Univoice partners with major record labels to license song catalogs in several languages. The company is wrapping up a long negotiation cycle with a Top 50 record label to acquire songs from Frank Sinatra, James Taylor, and more. Univoice is also in talks with Sony Music to develop a custom catalogue agreement which would grant Univoice access to Billboard hits across supported languages. 

Univoice was incorporated in September 2018 and soft-launched in March 2019. Since then, the product has been slowly gaining a user base in advance of a hard launch in Q4 2020. The app has been downloaded 2,500 times and boasts 750 monthly active users with 3,400 monthly sessions. These users spend an average of 6.4 minutes on the app.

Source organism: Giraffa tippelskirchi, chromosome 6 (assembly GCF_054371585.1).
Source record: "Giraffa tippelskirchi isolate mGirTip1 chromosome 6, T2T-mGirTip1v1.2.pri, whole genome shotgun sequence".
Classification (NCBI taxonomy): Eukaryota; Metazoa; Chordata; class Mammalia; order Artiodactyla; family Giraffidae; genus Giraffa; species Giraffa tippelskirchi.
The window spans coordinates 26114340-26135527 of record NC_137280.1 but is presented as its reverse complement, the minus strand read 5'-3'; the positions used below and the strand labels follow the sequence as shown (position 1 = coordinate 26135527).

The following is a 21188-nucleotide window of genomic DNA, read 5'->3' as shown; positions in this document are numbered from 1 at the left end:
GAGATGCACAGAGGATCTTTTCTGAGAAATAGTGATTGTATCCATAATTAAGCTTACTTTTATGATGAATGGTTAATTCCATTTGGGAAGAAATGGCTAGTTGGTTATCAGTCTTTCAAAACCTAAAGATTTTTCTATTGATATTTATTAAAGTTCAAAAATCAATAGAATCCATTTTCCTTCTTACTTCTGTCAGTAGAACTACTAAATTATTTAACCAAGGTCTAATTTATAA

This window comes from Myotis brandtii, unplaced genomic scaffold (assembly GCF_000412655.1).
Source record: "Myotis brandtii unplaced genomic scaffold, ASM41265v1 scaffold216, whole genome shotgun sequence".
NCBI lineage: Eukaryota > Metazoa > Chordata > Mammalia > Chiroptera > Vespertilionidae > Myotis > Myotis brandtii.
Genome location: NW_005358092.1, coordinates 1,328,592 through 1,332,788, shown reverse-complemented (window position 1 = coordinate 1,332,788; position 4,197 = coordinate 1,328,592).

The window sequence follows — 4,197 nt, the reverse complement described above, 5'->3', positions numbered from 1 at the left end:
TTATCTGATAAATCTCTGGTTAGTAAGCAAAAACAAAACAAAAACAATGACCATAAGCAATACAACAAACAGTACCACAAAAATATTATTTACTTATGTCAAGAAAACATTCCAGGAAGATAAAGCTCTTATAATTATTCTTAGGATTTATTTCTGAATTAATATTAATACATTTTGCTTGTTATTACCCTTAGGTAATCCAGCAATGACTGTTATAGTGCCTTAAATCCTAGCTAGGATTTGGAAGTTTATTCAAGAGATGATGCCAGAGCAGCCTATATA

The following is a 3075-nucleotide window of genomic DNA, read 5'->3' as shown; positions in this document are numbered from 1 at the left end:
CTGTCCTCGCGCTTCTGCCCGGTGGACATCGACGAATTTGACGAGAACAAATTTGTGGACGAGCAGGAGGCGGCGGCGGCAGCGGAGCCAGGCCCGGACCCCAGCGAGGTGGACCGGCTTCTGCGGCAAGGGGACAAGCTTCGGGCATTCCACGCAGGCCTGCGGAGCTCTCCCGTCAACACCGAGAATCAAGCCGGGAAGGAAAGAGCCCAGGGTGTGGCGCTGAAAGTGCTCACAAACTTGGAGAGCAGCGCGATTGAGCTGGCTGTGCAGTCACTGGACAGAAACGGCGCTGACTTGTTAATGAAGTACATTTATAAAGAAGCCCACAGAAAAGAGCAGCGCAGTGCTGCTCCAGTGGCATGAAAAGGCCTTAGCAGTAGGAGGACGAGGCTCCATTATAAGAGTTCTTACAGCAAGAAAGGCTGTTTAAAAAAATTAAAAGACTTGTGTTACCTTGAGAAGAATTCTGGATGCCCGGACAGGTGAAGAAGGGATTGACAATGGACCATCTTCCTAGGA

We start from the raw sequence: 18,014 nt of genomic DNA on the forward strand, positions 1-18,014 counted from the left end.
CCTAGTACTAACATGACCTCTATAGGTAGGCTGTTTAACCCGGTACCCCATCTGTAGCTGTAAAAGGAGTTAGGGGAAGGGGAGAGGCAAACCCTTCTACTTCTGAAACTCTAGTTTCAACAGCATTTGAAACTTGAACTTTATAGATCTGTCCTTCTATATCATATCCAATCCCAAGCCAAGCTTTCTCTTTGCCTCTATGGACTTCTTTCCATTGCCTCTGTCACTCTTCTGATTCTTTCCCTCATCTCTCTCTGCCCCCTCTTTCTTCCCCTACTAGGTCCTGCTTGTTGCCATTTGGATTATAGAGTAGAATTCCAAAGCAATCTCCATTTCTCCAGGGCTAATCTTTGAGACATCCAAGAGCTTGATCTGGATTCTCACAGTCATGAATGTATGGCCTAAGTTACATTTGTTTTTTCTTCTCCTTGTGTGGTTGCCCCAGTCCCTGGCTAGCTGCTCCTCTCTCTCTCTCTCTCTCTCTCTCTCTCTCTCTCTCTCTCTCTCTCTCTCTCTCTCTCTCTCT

Univoice is in the midst of raising a seed round with 60% of financing already raised from seven angel investors. The company has not yet generated any revenue, as all existing users are presumably on freemium plans. In 2019, the company recorded a net loss of $170,000.

The Team

Univoice was founded by Sami Halabi, a language and music enthusiast with sales and marketing experience. Halabi graduated from the University of Texas at Austin with a degree in International Relations and Global Studies. He spent several years working in sales for an international youth talent staffing organization, and currently serves as a Digital Marketing Manager for Oracle. Outside of these professional pursuits, Halabi is fluent in four languages and conversational in a fifth, and he reportedly performs music as often as possible.